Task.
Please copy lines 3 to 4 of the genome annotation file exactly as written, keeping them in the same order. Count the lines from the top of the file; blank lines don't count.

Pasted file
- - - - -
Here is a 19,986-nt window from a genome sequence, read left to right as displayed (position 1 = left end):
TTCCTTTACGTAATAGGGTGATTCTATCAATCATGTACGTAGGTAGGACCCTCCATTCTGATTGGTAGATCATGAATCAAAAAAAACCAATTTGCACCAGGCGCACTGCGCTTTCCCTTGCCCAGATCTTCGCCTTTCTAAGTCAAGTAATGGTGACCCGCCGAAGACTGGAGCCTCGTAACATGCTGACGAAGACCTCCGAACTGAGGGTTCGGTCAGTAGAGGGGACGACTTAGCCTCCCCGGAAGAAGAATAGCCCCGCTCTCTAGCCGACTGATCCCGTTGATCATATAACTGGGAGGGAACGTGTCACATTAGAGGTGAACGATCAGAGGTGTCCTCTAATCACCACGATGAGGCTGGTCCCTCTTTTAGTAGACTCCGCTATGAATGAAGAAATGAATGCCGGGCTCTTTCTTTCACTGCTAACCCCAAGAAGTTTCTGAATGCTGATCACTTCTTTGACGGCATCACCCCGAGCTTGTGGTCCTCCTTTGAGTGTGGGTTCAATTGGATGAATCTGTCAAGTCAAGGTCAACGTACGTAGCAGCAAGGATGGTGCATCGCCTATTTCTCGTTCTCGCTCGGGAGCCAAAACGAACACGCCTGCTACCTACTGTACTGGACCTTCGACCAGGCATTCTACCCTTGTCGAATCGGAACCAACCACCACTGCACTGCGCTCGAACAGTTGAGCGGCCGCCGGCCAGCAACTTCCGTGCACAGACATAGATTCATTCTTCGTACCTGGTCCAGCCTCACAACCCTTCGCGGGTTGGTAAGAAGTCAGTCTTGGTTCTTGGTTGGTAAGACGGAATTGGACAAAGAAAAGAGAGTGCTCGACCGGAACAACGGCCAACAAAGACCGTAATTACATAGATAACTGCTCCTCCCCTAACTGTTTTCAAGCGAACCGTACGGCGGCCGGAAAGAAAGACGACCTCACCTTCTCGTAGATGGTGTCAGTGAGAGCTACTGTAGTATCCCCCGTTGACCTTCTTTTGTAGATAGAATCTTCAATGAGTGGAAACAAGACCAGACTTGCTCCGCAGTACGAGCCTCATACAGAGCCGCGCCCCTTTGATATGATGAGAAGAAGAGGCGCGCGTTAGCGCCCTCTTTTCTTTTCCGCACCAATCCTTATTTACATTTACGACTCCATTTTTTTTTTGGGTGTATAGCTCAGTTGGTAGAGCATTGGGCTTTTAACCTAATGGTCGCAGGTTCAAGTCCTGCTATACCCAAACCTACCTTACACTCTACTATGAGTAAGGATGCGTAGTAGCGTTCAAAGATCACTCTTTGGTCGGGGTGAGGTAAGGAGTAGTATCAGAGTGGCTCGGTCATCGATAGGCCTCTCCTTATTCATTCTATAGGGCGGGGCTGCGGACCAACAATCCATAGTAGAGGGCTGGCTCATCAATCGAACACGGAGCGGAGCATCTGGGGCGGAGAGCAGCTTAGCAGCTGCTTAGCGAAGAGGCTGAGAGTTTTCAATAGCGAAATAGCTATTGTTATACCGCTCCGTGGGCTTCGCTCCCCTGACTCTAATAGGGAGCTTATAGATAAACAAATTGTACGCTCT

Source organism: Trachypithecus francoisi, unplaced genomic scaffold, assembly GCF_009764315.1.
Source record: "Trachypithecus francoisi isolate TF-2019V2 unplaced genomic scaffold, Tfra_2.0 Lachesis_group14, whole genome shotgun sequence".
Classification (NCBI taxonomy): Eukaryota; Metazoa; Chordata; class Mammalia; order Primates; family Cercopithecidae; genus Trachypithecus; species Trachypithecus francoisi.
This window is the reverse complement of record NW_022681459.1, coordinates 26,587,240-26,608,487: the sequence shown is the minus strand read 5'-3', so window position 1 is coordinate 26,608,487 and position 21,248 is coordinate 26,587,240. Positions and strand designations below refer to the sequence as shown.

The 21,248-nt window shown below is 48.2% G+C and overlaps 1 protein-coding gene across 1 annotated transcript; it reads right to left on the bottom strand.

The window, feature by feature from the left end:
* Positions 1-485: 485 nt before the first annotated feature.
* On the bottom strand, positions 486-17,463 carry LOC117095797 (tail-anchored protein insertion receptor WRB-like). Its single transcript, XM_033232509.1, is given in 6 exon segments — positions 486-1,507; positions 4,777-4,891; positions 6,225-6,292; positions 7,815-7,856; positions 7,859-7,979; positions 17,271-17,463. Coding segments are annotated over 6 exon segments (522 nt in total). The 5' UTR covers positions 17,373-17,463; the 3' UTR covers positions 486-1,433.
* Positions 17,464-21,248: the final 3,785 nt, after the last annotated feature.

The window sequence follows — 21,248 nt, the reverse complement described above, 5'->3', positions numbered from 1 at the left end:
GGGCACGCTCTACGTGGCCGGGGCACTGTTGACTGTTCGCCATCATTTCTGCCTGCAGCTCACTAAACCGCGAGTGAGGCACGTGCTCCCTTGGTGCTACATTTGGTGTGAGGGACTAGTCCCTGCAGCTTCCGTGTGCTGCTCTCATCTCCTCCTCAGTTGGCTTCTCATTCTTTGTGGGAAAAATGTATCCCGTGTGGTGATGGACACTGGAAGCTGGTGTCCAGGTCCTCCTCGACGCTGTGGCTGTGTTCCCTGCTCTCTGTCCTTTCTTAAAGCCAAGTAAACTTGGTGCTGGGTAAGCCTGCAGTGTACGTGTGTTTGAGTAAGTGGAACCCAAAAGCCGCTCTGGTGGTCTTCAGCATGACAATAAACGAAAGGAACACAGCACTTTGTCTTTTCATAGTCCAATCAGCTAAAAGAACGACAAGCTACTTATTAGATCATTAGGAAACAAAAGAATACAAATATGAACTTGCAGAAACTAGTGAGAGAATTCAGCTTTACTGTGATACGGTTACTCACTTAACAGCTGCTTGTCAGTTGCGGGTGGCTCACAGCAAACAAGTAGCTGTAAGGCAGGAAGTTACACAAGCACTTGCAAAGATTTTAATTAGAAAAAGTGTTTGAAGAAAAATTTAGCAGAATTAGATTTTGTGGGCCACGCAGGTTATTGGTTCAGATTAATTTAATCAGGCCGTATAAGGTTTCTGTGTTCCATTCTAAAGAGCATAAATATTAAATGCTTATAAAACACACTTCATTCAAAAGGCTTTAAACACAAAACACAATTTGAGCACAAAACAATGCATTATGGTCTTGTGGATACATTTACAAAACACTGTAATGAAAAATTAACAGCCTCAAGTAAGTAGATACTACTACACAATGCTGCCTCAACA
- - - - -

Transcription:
Source organism: Trachypithecus francoisi, unplaced genomic scaffold, assembly GCF_009764315.1.
Source record: "Trachypithecus francoisi isolate TF-2019V2 unplaced genomic scaffold, Tfra_2.0 Lachesis_group14, whole genome shotgun sequence".